In today’s sports (baseball, football, basketball, hockey), a team signs a contract with a player for a specific period of time (3 years, 5 years, etc.), and at the end of the contract, they are completely free to part ways. In some cases, if the player did well during his contract, his current team might offer him a contract extension. However, if the player did REALLY well, he might opt to test out the “free agent” market. (Really well is relation to a specific set of requirements that are laid out in the contract. All-star game appearances, batting average, touchdowns scored, goals made, etc.)
In the free agent scenario, the player declares that he is willing to offer his services to what basically boils down to the highest bidder. At the end of the day, however, he gets to see what the market determines his value to be.
Imagine this scenario in your current job, even if you’re not in software. When you start a job, you know that you’ve committed to be there for 3 years. That’s an absolute. Perhaps there’s even financial penalties if you choose to leave before the end of the contract. And if the company decides to terminate your contract? They still owe you the balance of the contract’s financial obligation.
(This entire article revolves around the idea of honest, hardworking employees, so let’s skip the “trying to get fired” argument for now.)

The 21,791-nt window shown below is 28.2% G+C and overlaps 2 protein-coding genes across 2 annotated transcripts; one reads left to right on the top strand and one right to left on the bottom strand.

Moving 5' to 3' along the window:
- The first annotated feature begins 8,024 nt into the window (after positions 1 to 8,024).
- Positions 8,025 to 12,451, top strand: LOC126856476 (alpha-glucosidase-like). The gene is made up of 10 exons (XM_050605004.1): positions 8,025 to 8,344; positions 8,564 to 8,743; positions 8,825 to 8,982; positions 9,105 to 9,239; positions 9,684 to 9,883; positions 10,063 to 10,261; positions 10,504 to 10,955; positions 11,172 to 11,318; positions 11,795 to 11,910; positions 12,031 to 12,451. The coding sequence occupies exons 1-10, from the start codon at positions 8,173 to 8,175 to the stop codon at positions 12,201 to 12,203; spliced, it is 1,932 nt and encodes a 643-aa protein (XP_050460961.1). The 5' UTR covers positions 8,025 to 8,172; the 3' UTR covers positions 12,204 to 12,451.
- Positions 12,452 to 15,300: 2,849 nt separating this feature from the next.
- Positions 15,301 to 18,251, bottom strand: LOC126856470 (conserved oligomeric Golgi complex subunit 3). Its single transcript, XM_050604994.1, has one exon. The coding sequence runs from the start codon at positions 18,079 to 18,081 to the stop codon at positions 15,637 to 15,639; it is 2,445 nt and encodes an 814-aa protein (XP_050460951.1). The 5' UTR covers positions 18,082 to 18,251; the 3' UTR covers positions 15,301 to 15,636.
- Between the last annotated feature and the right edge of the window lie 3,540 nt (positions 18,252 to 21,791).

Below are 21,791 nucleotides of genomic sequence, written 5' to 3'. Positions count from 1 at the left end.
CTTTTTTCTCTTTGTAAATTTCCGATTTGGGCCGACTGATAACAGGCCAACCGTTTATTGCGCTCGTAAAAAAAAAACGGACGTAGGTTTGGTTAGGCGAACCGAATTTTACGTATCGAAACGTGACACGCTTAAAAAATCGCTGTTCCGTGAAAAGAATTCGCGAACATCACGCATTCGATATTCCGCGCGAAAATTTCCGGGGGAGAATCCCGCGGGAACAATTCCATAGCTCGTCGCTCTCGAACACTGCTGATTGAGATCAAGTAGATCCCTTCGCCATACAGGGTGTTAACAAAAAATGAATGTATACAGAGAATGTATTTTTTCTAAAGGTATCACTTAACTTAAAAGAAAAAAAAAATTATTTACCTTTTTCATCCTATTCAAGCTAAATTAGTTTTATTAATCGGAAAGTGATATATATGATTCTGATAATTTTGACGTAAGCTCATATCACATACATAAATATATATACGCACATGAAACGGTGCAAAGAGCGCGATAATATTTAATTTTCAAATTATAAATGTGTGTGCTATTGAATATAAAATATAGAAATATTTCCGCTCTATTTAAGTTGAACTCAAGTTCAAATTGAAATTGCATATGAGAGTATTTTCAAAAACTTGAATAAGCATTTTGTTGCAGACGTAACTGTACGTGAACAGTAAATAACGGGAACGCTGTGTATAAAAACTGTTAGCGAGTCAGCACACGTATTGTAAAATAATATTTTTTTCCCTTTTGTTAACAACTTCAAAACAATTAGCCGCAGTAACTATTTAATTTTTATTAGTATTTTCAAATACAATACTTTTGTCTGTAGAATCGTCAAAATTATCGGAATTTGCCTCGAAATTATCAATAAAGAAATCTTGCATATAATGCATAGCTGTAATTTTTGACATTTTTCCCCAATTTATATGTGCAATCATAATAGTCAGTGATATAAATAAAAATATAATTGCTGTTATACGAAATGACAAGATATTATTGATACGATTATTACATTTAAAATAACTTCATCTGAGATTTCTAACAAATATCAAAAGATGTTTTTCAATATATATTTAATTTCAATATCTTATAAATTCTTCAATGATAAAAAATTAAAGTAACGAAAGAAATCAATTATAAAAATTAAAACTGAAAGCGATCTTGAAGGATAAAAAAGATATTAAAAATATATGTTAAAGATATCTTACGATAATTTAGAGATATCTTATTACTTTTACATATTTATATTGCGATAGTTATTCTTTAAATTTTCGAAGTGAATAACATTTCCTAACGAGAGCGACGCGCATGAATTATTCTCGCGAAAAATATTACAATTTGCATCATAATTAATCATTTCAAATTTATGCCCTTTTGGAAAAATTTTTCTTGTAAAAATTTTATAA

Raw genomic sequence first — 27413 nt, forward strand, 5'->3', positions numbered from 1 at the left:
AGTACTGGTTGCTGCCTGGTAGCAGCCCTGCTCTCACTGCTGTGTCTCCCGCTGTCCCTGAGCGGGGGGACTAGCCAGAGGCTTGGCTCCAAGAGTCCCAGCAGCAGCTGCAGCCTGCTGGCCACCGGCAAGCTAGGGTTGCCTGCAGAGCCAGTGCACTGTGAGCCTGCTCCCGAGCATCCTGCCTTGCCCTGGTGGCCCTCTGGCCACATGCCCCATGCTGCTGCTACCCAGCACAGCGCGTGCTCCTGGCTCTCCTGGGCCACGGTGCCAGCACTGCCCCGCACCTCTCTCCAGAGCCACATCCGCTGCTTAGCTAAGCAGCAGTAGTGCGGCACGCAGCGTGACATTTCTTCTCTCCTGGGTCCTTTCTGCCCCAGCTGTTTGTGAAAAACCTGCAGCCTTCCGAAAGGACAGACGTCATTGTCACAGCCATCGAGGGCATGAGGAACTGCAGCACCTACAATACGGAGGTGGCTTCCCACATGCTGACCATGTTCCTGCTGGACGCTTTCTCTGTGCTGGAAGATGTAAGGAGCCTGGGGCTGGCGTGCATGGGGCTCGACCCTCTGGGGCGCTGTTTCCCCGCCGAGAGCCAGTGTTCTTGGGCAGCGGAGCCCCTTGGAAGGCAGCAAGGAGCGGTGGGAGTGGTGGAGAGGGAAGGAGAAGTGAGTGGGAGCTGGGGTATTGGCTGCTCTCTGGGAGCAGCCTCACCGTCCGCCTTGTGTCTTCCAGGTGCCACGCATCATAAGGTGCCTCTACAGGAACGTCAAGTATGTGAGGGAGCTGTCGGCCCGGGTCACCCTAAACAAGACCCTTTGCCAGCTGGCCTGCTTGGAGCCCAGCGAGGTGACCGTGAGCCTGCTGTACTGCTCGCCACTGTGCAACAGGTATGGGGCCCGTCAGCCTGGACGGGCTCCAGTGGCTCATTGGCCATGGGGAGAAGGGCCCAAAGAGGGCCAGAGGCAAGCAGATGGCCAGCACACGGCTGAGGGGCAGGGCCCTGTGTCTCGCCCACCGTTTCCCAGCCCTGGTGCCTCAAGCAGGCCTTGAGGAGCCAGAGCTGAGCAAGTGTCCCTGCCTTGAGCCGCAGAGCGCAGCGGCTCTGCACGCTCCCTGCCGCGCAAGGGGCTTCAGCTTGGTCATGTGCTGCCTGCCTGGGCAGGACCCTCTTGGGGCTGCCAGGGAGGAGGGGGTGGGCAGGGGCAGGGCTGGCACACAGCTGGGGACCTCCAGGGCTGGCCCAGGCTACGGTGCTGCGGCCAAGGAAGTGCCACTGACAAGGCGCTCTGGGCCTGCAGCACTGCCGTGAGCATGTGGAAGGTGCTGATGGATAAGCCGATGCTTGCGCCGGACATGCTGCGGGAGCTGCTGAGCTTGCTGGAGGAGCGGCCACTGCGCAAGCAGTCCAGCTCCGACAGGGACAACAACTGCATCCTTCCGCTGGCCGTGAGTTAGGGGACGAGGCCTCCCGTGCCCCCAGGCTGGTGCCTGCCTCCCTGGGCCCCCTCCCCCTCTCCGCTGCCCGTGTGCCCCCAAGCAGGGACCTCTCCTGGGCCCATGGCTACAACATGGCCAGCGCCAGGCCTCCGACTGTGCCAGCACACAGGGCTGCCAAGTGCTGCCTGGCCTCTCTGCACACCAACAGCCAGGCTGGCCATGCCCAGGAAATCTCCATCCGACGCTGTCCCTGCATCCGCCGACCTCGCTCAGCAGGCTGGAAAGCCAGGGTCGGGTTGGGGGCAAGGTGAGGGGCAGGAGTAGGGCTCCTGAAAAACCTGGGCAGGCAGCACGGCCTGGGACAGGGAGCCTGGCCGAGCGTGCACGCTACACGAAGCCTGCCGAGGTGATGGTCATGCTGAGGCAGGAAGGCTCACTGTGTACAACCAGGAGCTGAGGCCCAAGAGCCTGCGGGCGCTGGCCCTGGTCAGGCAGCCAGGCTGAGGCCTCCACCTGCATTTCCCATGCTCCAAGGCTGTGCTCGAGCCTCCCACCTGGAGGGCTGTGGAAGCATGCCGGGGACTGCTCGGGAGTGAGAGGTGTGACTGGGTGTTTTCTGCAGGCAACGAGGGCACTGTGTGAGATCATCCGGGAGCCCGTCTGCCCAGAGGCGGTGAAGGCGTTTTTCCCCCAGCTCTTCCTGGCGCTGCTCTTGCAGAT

At every place I’ve worked, there have been all-stars, and there have been everyone else. But when you look across the financial landscape of the company, there’s almost no significant difference between the high performers and the rest of the crew. Why is that? If someone is putting in significantly more effort, why shouldn’t they be compensated accordingly? If they are driving significantly more business value, why not pay them more?
There’s the challenge though. Can you sincerely tell me that you know exactly what you’re measured on annually, and what percentage of your goals are completed? I don’t think that most companies give that much consideration to their employees. And for you, how can you expect to get any kind of raise/promotion/bonus if you can’t show your performance vs. goals?
I’m sure there are tremendous downsides to contractually-based employment. Many of you will bring those to my attention in the comments.
I’m just suggesting that there be a more open market in our industries. A free agent athlete declares that he is a free agent, and all of the other teams begin a bidding process for his services. In our industry, you have to secretly meet with each individual "team", and negotiate a possible deal in each case, all while hoping your current team doesn’t find out you’re looking at all.
To close, no, I’m not looking for a job. I actually love mine. But as I look at my friends & family trying to play this silly game of hide & seek, it really frustrates me.
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